Bryn Mawr Classical Review

BMCR 2015.02.13 on the BMCR blog

Bryn Mawr Classical Review 2015.02.13

Brad Inwood, Ethics after Aristotle.   Cambridge MA:  Harvard University Press, 2014.  Pp. x, 166.  ISBN 9780674731257.  $39.95.  

Reviewed by John Dillon, Trinity College Dublin (

Brad Inwood has chosen, perhaps, an apparently rather bland and general title for what is in fact a most stimulating and sharply focused book. Based on a set of lectures delivered in Harvard in 2011, he has here turned to a tradition of philosophy closely connected with, but distinct from, his more usual haunts among the Stoics, and embarked on a study of the developments in ethics pursued by Aristotle’s successors in the Hellenistic era and beyond — though even here the Stoics are never far away!

Aristotle, like Plato – and as is the privilege of great philosophers – leaves to his successors a plethora of loose ends, for lesser minds to tidy up, or, conversely, to accentuate the contradictions of. In the case of Aristotle, in the sphere of ethics, there are differences of emphasis, between the Nicomachean and the Eudemian Ethics, and even within each of them, which can be developed in various directions. Aristotle propounds a ‘virtue ethics’ (in modern terms), but also holds to a form of ‘naturalism’ — sc. human beings, like other animals, have natural functions, the fulfillment of which leads to the telos of ‘happiness’ (eudaimonia) — and it is this latter aspect of his ethics which Inwood sees as becoming most prominent in the Hellenistic period. In his first chapter, ‘Working in the Wake of Genius’, he first gives an illuminating account of these tensions, and then considers how the first generation of Aristotelians, Theophrastus and the author of the Magna Moralia — whom he rather whimsically resolves to nickname ‘Magnus’ –, deal with these.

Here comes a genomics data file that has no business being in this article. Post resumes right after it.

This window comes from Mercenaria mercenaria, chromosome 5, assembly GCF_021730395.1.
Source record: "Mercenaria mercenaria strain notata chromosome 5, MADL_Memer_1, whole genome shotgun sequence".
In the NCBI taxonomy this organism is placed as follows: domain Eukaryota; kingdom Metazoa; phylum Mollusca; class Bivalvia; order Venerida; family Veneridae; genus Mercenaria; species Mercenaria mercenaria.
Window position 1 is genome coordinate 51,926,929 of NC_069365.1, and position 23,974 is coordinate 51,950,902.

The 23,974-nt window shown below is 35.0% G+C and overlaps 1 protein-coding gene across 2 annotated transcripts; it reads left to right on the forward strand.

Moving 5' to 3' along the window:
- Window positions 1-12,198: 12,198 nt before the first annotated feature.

Theophrastus is prepared to take independent stands on such issues as the role of the passions, the relationship of the practical and the theoretical in the composition of the good life, the role of external goods in securing happiness, and even the vulnerability of virtue to chance. ‘Magnus’, in turn, seems to play down both the ‘activity’ (energeia) aspect of Aristotle’s ethics, and the theoretical, in favour of the practical. He also begins the upgrading of the status of pleasure which is to become quite a feature of the Hellenistic Peripatetics.

This strays into the second chapter, ‘Flirting with Hedonism’. Following on ‘Magnus’ (the analysis of the MM is most valuable), Inwood deals in turn with the scholarchs Strato of Lampsacus and Lycon, and that somewhat rumbunctious member of the school, Hieronymus of Rhodes (probably not a scholarch), of all of whom we have, alas, only minimal reports – of which, however, Inwood makes the most that can be made.